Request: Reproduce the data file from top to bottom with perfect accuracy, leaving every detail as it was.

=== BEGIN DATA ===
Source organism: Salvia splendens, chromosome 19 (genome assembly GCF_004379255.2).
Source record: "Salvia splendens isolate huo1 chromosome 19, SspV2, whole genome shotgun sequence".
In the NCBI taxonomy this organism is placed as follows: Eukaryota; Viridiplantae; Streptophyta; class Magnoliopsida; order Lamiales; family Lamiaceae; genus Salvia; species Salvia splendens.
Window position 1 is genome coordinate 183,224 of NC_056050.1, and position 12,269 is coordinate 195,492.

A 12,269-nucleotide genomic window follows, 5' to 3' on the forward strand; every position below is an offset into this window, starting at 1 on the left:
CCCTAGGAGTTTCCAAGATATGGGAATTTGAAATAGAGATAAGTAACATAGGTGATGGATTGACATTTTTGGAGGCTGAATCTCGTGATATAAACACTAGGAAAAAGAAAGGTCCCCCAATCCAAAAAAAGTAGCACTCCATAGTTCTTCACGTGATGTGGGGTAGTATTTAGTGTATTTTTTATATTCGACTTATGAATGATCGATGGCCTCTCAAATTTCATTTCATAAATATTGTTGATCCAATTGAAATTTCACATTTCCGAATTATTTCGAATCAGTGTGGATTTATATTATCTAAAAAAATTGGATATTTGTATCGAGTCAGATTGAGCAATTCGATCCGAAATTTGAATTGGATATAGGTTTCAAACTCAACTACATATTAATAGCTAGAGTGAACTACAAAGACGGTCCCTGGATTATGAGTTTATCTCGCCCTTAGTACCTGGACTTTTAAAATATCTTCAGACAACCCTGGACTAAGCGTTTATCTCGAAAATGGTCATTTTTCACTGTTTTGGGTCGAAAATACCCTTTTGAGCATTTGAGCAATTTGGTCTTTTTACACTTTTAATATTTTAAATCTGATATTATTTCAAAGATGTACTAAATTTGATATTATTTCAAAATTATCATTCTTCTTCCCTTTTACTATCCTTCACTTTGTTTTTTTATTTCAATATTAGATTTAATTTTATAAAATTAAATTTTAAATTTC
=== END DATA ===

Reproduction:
Source organism: Salvia splendens, chromosome 19 (genome assembly GCF_004379255.2).
Source record: "Salvia splendens isolate huo1 chromosome 19, SspV2, whole genome shotgun sequence".
In the NCBI taxonomy this organism is placed as follows: Eukaryota; Viridiplantae; Streptophyta; class Magnoliopsida; order Lamiales; family Lamiaceae; genus Salvia; species Salvia splendens.
Window position 1 is genome coordinate 183,224 of NC_056050.1, and position 12,269 is coordinate 195,492.

A 12,269-nucleotide genomic window follows, 5' to 3' on the forward strand; every position below is an offset into this window, starting at 1 on the left:
CCCTAGGAGTTTCCAAGATATGGGAATTTGAAATAGAGATAAGTAACATAGGTGATGGATTGACATTTTTGGAGGCTGAATCTCGTGATATAAACACTAGGAAAAAGAAAGGTCCCCCAATCCAAAAAAAGTAGCACTCCATAGTTCTTCACGTGATGTGGGGTAGTATTTAGTGTATTTTTTATATTCGACTTATGAATGATCGATGGCCTCTCAAATTTCATTTCATAAATATTGTTGATCCAATTGAAATTTCACATTTCCGAATTATTTCGAATCAGTGTGGATTTATATTATCTAAAAAAATTGGATATTTGTATCGAGTCAGATTGAGCAATTCGATCCGAAATTTGAATTGGATATAGGTTTCAAACTCAACTACATATTAATAGCTAGAGTGAACTACAAAGACGGTCCCTGGATTATGAGTTTATCTCGCCCTTAGTACCTGGACTTTTAAAATATCTTCAGACAACCCTGGACTAAGCGTTTATCTCGAAAATGGTCATTTTTCACTGTTTTGGGTCGAAAATACCCTTTTGAGCATTTGAGCAATTTGGTCTTTTTACACTTTTAATATTTTAAATCTGATATTATTTCAAAGATGTACTAAATTTGATATTATTTCAAAATTATCATTCTTCTTCCCTTTTACTATCCTTCACTTTGTTTTTTTATTTCAATATTAGATTTAATTTTATAAAATTAAATTTTAAATTTC